About us

The Queen Mary Invented Languages Scheme (QuILS) is an initiative from Queen Mary University of London which aims to disseminate constructed languages (abbreviated “conlangs”) to the general public, and to promote the public understanding and awareness of linguistic science. While it’s true that conlangs are fun and creative, their construction is actually informed by world-class linguistic research. In our posts, you’ll find that constructed languages extensively use human languages as blueprints. After all, how would one break the rules of human language without knowing what they are? 

Research

Since its inception, the Linguistics department at Queen Mary University of London (QMUL) has been typologically oriented. If a linguistic generalization has cognitive reality, then it better manifest itself in a range of geographically and genetically diverse languages! Here are the researchers involved in QuILS:

David Adger (PhD: University of Edinburgh) is Professor of Linguistics, and President of the Linguistics Association of Great Britain. He has authored many books and articles on linguistics including the forthcoming Language Unlimited, from Oxford University Press. 

Coppe van Urk (PhD: MIT) is Lecturer of Linguistics. He writes on the nature of variation across languages, with a particular focus on understudied languages.

Daniel Harbour (PhD: MIT) is Professor of the Cognitive Science of Language. He has written extensively on linguistic features, and has also worked extensively on the documentation and preservation of an endangered language, Kiowa, spoken in Carnegie, Oklahoma.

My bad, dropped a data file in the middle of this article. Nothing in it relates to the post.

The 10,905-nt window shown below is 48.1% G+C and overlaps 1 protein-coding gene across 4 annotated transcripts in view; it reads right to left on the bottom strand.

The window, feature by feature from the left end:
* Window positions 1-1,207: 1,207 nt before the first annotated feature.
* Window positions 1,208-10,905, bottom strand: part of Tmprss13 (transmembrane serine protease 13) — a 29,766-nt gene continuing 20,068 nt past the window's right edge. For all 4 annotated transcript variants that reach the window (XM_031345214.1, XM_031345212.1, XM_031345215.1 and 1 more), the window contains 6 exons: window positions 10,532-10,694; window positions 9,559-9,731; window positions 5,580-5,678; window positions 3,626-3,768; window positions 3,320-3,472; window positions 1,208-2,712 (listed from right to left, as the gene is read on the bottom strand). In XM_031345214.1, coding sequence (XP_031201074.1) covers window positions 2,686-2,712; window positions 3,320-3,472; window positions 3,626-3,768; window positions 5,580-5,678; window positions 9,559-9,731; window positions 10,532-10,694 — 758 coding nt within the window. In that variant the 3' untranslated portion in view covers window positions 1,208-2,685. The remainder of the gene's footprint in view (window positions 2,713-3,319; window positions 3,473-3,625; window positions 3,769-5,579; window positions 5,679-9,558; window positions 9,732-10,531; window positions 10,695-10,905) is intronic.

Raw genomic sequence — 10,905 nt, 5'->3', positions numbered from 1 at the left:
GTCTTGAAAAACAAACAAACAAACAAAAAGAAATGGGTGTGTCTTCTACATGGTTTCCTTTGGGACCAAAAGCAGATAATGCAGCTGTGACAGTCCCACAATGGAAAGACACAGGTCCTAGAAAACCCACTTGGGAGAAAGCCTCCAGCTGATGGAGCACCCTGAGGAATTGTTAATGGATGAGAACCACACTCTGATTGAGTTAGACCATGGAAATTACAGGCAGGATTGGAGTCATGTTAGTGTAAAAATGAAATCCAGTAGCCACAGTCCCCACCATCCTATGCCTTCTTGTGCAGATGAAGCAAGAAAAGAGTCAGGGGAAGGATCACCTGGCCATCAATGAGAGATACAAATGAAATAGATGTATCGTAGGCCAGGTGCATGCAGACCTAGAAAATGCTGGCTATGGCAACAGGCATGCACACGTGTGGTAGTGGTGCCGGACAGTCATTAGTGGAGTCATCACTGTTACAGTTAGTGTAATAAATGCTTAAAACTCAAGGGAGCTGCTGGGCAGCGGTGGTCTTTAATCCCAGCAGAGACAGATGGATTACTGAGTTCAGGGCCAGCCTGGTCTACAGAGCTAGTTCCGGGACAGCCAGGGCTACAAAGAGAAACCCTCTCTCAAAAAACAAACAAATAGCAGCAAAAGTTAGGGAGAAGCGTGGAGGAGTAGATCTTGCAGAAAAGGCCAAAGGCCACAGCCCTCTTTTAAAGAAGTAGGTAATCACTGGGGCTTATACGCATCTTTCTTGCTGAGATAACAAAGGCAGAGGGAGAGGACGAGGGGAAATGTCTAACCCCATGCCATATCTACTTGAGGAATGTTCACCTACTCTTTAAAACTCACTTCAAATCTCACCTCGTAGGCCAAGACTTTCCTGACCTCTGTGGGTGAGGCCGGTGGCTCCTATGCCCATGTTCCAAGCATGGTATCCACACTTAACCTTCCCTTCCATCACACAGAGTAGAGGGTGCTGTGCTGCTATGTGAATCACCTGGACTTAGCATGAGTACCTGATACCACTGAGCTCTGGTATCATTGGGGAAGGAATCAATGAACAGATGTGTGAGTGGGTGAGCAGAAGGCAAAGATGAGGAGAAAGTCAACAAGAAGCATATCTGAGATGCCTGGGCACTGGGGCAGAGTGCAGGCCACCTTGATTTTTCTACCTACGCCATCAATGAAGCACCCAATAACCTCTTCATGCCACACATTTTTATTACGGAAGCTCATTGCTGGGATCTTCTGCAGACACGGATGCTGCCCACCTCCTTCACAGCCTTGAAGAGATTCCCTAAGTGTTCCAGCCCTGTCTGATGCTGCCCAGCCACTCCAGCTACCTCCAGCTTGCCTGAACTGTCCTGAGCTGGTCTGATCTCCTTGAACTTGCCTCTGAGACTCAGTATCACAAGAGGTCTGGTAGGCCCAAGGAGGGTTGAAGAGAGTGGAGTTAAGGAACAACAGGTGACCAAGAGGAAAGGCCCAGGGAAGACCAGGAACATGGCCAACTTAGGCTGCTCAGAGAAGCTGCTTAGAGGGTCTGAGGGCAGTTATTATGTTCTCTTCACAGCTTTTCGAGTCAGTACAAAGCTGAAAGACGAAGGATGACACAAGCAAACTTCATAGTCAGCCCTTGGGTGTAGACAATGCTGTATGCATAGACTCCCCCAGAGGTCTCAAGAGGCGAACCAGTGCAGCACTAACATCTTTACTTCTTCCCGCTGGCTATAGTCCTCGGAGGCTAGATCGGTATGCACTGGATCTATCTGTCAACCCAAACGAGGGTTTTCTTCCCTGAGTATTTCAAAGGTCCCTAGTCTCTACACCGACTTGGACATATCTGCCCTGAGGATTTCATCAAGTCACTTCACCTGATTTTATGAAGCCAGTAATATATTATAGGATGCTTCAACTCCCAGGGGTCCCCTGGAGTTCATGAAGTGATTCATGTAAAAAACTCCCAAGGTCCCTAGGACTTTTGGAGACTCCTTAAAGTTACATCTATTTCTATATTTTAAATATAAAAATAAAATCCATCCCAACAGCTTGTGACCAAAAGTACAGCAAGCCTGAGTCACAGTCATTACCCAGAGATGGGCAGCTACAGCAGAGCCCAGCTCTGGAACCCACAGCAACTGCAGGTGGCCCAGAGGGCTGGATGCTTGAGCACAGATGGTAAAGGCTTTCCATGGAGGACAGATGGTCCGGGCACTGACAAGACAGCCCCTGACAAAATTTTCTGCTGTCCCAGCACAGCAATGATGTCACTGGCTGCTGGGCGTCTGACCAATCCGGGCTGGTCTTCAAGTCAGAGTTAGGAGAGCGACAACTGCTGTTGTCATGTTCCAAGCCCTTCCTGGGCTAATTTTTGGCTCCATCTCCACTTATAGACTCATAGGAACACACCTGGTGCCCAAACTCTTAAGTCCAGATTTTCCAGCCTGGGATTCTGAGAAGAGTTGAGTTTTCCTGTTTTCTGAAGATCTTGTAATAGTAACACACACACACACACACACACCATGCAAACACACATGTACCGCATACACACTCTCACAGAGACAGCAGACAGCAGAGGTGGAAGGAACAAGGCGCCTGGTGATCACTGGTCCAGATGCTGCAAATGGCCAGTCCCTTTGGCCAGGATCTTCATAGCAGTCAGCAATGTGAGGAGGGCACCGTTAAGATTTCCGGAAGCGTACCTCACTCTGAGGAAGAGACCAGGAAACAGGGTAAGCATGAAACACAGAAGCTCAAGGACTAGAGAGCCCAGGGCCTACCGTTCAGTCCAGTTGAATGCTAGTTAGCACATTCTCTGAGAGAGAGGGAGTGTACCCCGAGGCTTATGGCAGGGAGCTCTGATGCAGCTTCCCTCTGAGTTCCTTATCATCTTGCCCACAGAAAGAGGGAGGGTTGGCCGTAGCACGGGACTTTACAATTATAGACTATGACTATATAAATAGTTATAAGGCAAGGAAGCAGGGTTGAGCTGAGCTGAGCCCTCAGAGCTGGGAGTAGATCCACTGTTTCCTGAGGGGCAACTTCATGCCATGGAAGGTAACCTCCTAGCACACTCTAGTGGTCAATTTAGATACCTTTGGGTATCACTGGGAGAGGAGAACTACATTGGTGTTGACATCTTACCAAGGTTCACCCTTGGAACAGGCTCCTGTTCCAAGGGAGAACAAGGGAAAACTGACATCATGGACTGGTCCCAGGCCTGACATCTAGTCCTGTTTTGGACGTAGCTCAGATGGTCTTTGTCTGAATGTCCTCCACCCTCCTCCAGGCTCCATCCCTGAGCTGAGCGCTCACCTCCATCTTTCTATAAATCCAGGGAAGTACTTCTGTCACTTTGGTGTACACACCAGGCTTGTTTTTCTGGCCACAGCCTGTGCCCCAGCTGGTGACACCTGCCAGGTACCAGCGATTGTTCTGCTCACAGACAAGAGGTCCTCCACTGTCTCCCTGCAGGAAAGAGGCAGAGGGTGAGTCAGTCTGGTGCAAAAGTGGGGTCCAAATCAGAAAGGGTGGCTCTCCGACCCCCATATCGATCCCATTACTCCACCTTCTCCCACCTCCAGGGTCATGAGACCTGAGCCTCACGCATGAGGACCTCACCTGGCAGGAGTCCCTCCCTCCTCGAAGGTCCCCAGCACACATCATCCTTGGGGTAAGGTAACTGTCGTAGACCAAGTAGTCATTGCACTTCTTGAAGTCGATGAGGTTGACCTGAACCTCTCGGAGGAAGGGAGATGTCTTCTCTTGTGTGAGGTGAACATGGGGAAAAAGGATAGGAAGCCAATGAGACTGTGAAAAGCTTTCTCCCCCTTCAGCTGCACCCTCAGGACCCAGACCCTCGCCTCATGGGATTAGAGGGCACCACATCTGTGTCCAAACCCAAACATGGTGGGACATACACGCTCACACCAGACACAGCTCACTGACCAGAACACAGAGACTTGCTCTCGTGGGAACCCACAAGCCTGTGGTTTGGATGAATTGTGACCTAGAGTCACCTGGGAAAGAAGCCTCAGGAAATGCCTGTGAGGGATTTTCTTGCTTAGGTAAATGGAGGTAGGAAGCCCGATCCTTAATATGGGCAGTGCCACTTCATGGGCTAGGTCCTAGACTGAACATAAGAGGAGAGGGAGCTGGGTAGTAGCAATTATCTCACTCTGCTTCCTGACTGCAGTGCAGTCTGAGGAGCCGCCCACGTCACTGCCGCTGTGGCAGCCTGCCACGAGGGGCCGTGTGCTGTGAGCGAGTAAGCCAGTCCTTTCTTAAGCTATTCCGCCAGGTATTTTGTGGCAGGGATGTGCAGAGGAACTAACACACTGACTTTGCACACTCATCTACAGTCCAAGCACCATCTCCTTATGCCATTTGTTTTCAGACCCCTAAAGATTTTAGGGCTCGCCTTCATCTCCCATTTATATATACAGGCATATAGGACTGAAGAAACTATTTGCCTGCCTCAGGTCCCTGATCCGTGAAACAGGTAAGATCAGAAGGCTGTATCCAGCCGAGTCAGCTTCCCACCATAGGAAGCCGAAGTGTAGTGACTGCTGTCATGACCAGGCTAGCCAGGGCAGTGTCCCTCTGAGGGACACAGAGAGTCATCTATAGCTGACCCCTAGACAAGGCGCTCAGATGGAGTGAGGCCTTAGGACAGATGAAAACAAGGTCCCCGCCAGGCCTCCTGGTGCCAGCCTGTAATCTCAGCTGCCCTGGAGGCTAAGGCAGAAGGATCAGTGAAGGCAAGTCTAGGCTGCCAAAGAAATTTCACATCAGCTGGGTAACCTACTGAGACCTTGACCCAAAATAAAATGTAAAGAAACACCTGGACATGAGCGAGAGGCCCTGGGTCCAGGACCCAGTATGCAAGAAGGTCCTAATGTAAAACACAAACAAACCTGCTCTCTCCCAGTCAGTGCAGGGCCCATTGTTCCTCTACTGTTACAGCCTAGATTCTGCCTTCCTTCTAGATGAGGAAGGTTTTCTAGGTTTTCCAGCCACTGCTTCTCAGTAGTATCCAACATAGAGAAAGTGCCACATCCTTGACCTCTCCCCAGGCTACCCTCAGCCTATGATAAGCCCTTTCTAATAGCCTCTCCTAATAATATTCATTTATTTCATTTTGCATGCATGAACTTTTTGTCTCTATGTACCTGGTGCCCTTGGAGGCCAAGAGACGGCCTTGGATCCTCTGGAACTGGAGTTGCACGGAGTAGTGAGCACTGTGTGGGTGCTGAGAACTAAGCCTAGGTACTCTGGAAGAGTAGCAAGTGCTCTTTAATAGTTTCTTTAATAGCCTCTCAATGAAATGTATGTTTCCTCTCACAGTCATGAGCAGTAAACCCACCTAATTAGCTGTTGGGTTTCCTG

Margaret (Ruoan) Wang (MA: QMUL) is a PhD Candidate in Linguistics at Queen Mary University of London. She is interested in typology, honorifics and syntax.

Educational impact

Conlangs can also be used to do serious pedagogical work, as students use the same set of knowledge in learning languages and creating languages. 

Source: https://carwad.net/wallpaper-677848

How do languages differ in their word orders? Hmm… what will the word order of my own language be like? How do languages pack grammatical information into their sentences? Hmm… will mine do so with tones, with affixation, or something else?”

 

At QMUL, we have successfully used the concept of constructed languages as a pedagogical tool at secondary and tertiary levels. (To take a look at our teaching materials, click here.) We ran a Creating a Language summer school to enable students from less-advantaged backgrounds to gain an understanding of linguistic concepts relevant to Languages and English Language GCSEs. We have also run the university level module Constructing a Language for several years, giving final-year students the opportunity to exercise their linguistic knowledge in creative ways.

The scalability of our approach is a key advantage. Students at many different levels are able to engage with linguistic concepts in a productive and creative way. At primary level, we are currently developing the constructed languages approach for primary level via collaboration with the Centre for Literacy in Primary Education (CLPE) to better tackle National Curriculum assessments. 

 

Image source: https://carwad.net/wallpaper-677848